I’d encourage your brother-in-law to read one of the gospels and get acquainted with Jesus really well. I’m not sure how encouraging Bible verses will be if he’s not in a good relationship with God and Jesus.

Food for LifeThen I sent the following verse suggestions, which might help lead the man where he really needs to go. But before you read them, let me ask you:

What would you say to this man? How would you counsel someone with only a couple of months to live?

John 14.1-6

          1      “Do not let your heart be troubled; believe in God, believe also in Me.
2      “In My Father’s house are many dwelling places; if it were not so, I would have told you; for I go to prepare a place for you.
3      “If I go and prepare a place for you, I will come again and receive you to Myself, that where I am, there you may be also.
4      “And you know the way where I am going.”
5      Thomas said to Him, “Lord, we do not know where You are going, how do we know the way?”
6      Jesus said to him, “I am the way, and the truth, and the life; no one comes to the Father but through Me.

1 Corinthians 15.42-58

          42      So also is the resurrection of the dead. It is sown a perishable body, it is raised can imperishable body;
43      it is sown in dishonor, it is raised in glory; it is sown in weakness, it is raised in power;
44      it is sown a natural body, it is raised a spiritual body. If there is a natural body, there is also a spiritual body.
45      So also it is written, “The first MAN, Adam, BECAME A LIVING SOUL.” The last Adam became a life-giving spirit.
46      However, the spiritual is not first, but the natural; then the spiritual.
47      The first man is from the earth, earthy; the second man is from heaven.
48      As is the earthy, so also are those who are earthy; and as is the heavenly, so also are those who are heavenly.
49      Just as we have borne the image of the earthy, we will also bear the image of the heavenly.
50      Now I say this, brethren, that flesh and blood cannot inherit the kingdom of God; nor does the perishable inherit the imperishable.
51      Behold, I tell you a mystery; we will not all sleep, but we will all be changed,
52      in a moment, in the twinkling of an eye, at the last trumpet; for the trumpet will sound, and the dead will be raised imperishable, and we will be changed.
53      For this perishable must put on the imperishable, and this mortal must put on immortality.
54      But when this perishable will have put on the imperishable, and this mortal will have put on immortality, then will come about the saying that is written, “DEATH IS SWALLOWED UP in victory.
55      “O DEATH, WHERE IS YOUR VICTORY? O DEATH, WHERE IS YOUR STING?”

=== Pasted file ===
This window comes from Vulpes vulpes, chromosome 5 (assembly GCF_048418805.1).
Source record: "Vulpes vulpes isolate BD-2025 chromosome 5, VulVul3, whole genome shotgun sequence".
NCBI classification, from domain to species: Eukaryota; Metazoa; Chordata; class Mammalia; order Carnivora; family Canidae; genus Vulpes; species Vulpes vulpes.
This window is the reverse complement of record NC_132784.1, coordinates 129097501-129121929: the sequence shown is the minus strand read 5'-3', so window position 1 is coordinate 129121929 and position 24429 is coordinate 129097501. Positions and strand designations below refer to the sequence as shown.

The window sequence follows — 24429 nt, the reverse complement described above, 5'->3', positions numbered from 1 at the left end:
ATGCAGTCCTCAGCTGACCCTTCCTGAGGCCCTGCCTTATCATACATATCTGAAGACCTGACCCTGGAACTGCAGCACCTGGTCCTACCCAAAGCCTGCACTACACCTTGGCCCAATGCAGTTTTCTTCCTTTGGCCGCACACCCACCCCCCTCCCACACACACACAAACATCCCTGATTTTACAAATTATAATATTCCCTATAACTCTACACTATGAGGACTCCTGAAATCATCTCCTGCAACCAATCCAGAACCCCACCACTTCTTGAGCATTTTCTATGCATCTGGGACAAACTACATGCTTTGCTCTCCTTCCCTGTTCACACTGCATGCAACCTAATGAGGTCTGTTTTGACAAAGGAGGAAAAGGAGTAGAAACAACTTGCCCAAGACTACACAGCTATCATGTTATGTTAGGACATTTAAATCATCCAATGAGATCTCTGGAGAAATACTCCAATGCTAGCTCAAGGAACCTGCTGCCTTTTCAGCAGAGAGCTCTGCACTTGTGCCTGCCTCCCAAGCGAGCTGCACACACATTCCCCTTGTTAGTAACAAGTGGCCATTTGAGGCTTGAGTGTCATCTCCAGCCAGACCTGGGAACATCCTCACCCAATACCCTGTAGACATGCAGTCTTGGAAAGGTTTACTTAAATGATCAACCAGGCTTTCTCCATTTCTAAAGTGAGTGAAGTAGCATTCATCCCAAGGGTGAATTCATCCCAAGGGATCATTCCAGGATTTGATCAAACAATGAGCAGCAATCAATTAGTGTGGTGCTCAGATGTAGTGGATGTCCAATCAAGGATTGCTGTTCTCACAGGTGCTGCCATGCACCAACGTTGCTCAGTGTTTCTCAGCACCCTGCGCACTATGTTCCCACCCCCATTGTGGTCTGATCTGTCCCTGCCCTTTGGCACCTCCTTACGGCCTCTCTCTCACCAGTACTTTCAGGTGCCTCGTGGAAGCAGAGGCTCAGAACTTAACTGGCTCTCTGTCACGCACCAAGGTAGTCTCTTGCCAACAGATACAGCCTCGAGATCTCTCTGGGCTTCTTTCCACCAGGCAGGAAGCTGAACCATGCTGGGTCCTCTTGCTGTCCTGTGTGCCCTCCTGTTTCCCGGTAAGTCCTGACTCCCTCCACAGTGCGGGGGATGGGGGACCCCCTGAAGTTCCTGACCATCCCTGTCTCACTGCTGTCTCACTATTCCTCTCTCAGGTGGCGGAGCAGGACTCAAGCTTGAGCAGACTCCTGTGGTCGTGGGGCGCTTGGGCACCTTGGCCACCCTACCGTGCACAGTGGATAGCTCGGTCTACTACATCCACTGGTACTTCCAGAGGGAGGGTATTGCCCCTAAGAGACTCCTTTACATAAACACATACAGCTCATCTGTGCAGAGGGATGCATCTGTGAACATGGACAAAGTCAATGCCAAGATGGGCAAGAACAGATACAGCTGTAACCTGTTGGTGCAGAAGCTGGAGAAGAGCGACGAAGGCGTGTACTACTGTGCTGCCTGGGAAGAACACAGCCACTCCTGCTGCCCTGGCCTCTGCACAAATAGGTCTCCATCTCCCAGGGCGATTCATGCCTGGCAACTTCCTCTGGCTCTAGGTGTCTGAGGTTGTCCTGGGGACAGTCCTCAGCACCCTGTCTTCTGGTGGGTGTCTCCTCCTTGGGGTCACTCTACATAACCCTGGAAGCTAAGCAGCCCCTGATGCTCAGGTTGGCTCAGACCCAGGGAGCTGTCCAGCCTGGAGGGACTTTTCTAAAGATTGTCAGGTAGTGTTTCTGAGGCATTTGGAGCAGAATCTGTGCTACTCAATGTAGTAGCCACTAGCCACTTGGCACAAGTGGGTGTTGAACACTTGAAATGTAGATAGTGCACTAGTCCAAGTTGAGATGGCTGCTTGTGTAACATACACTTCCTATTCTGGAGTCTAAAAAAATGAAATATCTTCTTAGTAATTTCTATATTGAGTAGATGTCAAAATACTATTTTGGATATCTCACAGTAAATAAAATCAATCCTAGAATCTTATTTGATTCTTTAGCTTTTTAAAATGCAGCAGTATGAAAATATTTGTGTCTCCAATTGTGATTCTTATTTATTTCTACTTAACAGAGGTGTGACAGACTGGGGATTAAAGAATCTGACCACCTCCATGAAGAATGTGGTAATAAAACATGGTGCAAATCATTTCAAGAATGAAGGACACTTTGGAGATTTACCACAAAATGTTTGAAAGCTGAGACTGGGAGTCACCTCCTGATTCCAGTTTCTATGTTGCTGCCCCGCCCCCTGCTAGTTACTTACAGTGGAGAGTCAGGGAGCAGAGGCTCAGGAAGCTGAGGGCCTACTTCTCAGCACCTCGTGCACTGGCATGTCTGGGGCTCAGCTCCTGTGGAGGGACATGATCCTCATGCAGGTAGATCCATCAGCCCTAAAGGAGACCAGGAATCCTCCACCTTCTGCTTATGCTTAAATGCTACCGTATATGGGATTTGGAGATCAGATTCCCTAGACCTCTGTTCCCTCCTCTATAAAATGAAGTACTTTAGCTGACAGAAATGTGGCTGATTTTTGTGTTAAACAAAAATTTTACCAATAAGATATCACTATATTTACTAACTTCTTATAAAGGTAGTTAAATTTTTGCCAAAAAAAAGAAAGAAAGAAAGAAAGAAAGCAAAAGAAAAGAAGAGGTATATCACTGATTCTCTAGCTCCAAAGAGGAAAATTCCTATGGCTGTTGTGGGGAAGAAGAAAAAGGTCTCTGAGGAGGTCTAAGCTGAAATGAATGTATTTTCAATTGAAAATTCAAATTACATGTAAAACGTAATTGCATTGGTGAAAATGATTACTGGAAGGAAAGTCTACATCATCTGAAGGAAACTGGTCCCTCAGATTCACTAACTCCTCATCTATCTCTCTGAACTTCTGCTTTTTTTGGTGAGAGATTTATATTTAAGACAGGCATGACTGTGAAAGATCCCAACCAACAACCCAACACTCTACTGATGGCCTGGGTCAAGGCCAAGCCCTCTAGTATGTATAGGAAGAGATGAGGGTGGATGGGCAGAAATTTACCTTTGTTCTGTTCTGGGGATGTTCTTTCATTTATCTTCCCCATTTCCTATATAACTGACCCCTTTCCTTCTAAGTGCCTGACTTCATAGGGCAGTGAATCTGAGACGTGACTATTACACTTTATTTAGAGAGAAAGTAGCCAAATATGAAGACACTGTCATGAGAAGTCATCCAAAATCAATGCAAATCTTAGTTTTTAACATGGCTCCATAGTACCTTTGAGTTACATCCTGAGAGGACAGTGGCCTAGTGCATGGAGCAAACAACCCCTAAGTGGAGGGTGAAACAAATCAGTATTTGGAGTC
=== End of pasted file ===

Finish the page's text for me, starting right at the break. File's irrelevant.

56      The sting of death is sin, and the power of sin is the law;
57      but thanks be to God, who gives us the victory through our Lord Jesus Christ.
58      Therefore, my beloved brethren, be steadfast, immovable, always abounding in the work of the Lord, knowing that your toil is not in vain in the Lord.

Philippians 1.21-26

          21      For to me, to live is Christ and to die is gain.
22      But if I am to live on in the flesh, this will mean fruitful labor for me; and I do not know which to choose.
23      But I am hard-pressed from both directions, having the desire to depart and be with Christ, for that is very much better;
24      yet to remain on in the flesh is more necessary for your sake.
25      Convinced of this, I know that I will remain and continue with you all for your progress and joy in the faith,
26      so that your proud confidence in me may abound in Christ Jesus through my coming to you again.

Confidence!

Standing StrongTwo understandings I hold seem on their face to contradict:

  1. I am confident I am wrong on some spiritual matters
  2. I am confident I am in relationship with Jesus Christ

Chew on those for a moment.

How can a person be confident in his relationship with Jesus, confident of his salvation, and also confident he is wrong in some of his Bible understanding?

Actually, I wonder how someone can be otherwise. Would it not seem the height of arrogance for one to think he has every spiritual matter completely figured out? The humble (and realistic) appreciate their finite knowledge and intelligence. Only God is all-wise and all-knowing. Therefore, there must always be room for growth, for adding new information, for adjusting understanding.

Our confidence must never come from ourselves. When we believe our salvation depends on how right we are about things, our salvation becomes dependent upon ourselves. Hear me now–there is a right and a wrong, good and evil; it’s just that we, in our finite selves, will never fully discern these things. We grow in our discernment, learning every day (Lord willing) to more rightly divide the word of truth.